He did not speak as He lay in her lap. Was He then like any other child? "Whence art Thou?" we can imagine the Magi asking as they knelt before Him. Mary answered for Him. She told them that He who had sent His star to fetch them was a real, little human child, but He was also the God of Heaven and earth, and they must worship Him. He had two natures, the human nature which they could see, the Divine Nature which they could not see, but He had only one Person, which was the Person of God the Son. They listened humbly, and bowed down, and kissed the little feet, and adored Him. And Mary gave them His little hand to kiss and blessed them with it.
At last they had to go. They were so happy, so glad that they had come. They would go back now to their own land and tell their people all they had seen and heard. And as long as they lived they would remember their visit to Bethlehem, and keep in their hearts the memory of the Mother and the Son. They had arranged to return by way of Jerusalem, but, being told by God not to go back to Herod, they went to their own country another way.
Meanwhile the king was waiting and wondering. Why did not the Magi come back? Could they have found him out and have tricked him who thought himself so clever in tricking others? How foolish he had been not to have them followed and watched by some of his own people. Finding at last that he had been outwitted by these simple-looking men, he was furious, and, sending his soldiers, killed all the male children that were in Bethlehem and in all the country round from two years old and under. In vain did the poor mothers try to hide or to defend their little ones. At their play, in their cradles, in the very arms of their mothers, these innocents were seized and slain, while shrieks and piteous cries were heard on every side.
And where was He whose life the cruel king was seeking ?
The night after the departure of the Magi, as Joseph slept, an Angel of the Lord appeared to him: "Arise," he said, " and take the Child and His Mother, and fly into Egypt, and be there until I shall tell thee. For it will come to pass that Herod will seek the Child to destroy Him."
Without asking a single question, Joseph arose, went to Mary and told her of the order. Like him, asking no questions, she rose quickly, put together some provisions, took her little Babe and wrapped Him up in the few garments she had, whilst Joseph collected his tools and went out to saddle the ass. Then he helped Mary to mount, laid the Holy Child in her arms, closed the door of the cottage and went out into the night.
Days and weeks they journeyed on, first through wild and hilly country, then across the trackless desert. There was no shelter for them when the rays of the sun beat fiercely down by day and the chilly dews fell at night. Day after day that dreary waste of sand stretched out before them. Springs of water were rare, and they suffered terribly from thirst. As they plodded on under the white light of the moon, or lay down to rest, they heard the bark of the jackal and the roar of the distant lion. The burning breath of the sirocco, with its whirling sand, might overtake them, robbers might swoop down upon them. But they were not afraid, for they knew that the little Child they had with them—was God.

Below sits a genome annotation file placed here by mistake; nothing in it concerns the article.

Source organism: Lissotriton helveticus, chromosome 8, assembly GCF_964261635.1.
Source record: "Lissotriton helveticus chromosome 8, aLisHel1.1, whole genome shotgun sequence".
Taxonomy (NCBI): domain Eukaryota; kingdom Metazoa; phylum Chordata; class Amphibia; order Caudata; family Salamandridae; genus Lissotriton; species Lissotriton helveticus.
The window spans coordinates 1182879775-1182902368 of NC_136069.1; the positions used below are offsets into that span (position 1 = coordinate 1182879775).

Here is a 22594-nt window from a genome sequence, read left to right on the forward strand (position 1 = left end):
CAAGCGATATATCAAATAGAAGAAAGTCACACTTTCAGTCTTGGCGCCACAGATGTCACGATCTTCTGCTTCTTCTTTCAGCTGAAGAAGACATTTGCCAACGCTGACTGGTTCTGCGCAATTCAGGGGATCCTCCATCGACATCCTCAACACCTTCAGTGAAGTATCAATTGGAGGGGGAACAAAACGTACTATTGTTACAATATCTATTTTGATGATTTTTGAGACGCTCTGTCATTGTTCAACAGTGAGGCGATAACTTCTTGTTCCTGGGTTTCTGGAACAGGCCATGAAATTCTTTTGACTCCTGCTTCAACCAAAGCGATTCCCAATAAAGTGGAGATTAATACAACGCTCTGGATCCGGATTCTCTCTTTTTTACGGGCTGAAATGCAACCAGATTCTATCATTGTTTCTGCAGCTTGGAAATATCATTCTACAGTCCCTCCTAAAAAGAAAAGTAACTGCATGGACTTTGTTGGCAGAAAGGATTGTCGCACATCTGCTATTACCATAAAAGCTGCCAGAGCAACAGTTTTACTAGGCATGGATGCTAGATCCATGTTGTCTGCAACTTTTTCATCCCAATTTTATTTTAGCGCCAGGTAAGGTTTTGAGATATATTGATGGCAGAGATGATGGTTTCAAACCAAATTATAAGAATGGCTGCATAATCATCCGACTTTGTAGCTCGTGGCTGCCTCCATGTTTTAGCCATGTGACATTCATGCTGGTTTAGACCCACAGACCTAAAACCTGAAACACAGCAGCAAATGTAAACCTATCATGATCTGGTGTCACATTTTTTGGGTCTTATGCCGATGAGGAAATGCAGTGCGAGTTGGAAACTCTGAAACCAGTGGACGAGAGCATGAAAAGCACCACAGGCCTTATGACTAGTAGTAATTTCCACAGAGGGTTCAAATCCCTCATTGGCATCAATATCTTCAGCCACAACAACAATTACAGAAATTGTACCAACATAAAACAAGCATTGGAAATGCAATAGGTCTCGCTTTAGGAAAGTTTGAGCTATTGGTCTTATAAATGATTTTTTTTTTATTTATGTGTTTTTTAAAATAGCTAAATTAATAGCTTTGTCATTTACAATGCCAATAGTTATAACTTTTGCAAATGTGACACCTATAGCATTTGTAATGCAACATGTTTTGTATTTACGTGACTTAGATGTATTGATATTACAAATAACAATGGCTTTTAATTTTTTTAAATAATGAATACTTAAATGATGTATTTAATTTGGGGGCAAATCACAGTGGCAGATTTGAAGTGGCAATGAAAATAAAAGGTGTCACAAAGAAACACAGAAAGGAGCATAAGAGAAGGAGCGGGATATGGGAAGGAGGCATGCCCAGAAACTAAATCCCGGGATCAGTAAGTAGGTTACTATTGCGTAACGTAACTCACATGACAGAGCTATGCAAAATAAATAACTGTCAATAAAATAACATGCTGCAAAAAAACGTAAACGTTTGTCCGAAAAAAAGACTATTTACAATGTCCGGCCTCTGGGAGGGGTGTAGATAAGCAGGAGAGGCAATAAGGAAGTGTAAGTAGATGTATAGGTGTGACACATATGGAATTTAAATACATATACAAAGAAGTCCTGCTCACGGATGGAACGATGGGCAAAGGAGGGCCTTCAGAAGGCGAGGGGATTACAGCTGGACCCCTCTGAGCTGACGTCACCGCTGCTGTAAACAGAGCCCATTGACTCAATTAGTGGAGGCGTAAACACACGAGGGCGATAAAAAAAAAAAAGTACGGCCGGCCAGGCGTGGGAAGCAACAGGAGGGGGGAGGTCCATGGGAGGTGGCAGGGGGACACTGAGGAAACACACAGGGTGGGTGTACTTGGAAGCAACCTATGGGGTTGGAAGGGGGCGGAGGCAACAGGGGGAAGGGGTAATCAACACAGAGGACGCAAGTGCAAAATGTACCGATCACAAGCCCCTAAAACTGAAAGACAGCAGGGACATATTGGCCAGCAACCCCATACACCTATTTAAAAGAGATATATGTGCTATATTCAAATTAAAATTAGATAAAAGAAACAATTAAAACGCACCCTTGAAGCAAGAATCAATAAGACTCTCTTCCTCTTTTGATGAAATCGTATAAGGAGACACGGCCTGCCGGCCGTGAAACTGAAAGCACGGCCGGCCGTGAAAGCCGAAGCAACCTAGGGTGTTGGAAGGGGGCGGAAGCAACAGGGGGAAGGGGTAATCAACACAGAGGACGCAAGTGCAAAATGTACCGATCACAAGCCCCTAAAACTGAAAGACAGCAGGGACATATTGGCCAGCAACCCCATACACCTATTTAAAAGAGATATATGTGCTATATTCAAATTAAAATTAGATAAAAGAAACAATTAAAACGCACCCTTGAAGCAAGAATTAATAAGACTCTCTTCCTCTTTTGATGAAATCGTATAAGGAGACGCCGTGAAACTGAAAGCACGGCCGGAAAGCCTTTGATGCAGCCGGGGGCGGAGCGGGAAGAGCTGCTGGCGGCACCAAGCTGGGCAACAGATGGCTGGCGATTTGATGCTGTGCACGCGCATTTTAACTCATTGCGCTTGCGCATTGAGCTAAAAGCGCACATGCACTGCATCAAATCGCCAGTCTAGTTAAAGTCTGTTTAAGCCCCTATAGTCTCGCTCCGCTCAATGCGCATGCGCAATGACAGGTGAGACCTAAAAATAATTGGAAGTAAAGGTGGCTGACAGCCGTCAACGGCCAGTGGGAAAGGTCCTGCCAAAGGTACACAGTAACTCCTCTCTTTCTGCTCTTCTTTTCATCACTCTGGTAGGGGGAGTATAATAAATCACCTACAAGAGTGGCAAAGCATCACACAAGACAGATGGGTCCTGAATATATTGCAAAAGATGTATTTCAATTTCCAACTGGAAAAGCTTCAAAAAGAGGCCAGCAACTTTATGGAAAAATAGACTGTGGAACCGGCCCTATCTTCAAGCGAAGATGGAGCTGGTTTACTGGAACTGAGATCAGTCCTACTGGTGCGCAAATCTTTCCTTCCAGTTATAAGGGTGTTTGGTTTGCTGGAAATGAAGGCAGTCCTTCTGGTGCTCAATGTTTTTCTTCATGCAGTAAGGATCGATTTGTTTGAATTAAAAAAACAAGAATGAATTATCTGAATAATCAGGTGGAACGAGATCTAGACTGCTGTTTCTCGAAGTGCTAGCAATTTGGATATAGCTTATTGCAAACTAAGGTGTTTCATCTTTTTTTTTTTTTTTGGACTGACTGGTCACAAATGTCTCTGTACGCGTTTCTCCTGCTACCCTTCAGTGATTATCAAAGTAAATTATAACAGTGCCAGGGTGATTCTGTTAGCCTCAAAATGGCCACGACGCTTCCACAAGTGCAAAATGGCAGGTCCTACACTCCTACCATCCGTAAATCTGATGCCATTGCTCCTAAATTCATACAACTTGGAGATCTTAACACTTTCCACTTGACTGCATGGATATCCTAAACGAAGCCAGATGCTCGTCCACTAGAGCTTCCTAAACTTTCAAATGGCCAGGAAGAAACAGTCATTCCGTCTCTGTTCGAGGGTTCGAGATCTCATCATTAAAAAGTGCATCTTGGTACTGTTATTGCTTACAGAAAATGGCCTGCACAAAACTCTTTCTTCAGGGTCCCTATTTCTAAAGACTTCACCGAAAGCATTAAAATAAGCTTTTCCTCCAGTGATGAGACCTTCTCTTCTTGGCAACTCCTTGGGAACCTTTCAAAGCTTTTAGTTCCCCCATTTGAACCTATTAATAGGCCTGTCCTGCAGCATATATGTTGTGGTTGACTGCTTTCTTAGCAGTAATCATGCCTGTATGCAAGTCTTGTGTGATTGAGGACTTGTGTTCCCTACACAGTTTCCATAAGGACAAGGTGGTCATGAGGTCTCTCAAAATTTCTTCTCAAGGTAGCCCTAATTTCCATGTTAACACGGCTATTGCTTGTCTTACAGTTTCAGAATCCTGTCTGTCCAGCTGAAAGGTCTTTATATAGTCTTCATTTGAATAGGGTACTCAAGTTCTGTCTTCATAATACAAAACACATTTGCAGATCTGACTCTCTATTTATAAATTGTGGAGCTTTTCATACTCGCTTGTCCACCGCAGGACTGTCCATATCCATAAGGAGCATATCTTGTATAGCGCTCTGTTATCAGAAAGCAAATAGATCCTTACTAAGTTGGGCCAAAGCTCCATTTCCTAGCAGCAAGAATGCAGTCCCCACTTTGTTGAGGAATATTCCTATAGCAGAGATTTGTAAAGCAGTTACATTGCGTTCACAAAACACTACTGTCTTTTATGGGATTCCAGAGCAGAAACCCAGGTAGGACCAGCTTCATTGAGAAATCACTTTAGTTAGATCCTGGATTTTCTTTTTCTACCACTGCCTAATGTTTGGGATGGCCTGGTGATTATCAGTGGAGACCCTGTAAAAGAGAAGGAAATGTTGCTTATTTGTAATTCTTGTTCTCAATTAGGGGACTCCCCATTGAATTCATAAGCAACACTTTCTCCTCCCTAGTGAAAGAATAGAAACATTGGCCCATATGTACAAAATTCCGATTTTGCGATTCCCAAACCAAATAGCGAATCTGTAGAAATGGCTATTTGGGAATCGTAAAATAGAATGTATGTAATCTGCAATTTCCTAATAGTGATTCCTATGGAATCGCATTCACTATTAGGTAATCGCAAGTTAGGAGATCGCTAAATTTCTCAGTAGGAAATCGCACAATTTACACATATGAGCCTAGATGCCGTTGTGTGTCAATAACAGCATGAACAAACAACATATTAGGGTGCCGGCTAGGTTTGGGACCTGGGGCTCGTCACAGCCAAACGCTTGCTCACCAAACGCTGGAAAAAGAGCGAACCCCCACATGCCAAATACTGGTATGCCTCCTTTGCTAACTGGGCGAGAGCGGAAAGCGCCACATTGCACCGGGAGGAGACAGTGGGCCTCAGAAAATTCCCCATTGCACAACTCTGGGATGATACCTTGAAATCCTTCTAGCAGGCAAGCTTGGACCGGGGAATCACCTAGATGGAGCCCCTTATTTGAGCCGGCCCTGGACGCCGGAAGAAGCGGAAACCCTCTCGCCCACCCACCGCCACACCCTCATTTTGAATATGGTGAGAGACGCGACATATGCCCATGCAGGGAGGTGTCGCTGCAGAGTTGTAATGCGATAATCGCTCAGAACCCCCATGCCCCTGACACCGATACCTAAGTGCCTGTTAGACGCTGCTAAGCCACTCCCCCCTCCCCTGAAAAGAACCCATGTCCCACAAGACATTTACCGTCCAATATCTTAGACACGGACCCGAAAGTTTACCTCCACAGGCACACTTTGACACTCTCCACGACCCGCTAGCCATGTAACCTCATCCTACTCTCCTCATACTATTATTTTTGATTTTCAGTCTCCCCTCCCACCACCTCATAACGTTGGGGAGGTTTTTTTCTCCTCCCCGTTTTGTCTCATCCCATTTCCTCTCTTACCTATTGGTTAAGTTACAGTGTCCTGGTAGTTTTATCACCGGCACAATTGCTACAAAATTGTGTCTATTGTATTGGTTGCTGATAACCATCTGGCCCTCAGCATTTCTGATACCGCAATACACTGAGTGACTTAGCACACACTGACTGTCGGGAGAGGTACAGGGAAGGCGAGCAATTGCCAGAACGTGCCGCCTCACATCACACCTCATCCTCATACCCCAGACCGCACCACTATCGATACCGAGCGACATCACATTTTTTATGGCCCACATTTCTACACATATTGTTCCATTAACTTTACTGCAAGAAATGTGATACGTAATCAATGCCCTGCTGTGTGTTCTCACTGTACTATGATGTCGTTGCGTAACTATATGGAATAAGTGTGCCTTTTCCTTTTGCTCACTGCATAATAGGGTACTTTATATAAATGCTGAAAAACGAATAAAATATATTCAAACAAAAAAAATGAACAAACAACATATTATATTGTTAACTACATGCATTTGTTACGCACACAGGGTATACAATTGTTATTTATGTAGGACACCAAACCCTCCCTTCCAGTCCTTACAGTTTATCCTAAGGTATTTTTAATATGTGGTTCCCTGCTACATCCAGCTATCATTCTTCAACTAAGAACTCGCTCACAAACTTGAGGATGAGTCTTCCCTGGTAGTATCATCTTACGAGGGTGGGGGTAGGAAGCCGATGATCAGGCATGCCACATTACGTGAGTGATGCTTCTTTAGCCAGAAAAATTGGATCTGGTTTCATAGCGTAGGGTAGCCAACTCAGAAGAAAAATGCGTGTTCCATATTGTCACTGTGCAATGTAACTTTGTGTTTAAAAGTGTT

At last the yellow wilderness is broken up by patches of refreshing green; further on they come upon fertile fields and the dwellings of men, and Joseph begins to look about for a place where they can settle down. But the idolaters view with suspicion these Jewish strangers; no one knows them, and they are homeless wanderers till Joseph is able to hire a little house. Then it is hard to get work, and though he and Mary stint themselves for the sake of the Child, they are so poor that many a time when He asks for bread they have none to give Him.
It seems to have been soon after the slaughter of the Innocents that Herod died and went to Judgment. What an awful account he had to give! To keep a throne of which death must soon deprive him, he had murdered his nearest and dearest, the priests of the Temple, and at last a whole troop of little children, among whom he hoped was the Saviour of the world.
There was nothing now to keep the Holy Family in exile, and the Angel who had ordered the Flight into Egypt appeared in sleep to Joseph saying: "Arise, and take the Child and His Mother and go into the land of Israel, for they are dead that sought the life of the Child." And he arose and took the Child and His Mother and came into the land of Israel. But hearing that Archelaus reigned in Judea in the room of Herod his father, he was afraid to go thither. He therefore determined to return to Nazareth in Galilee and settle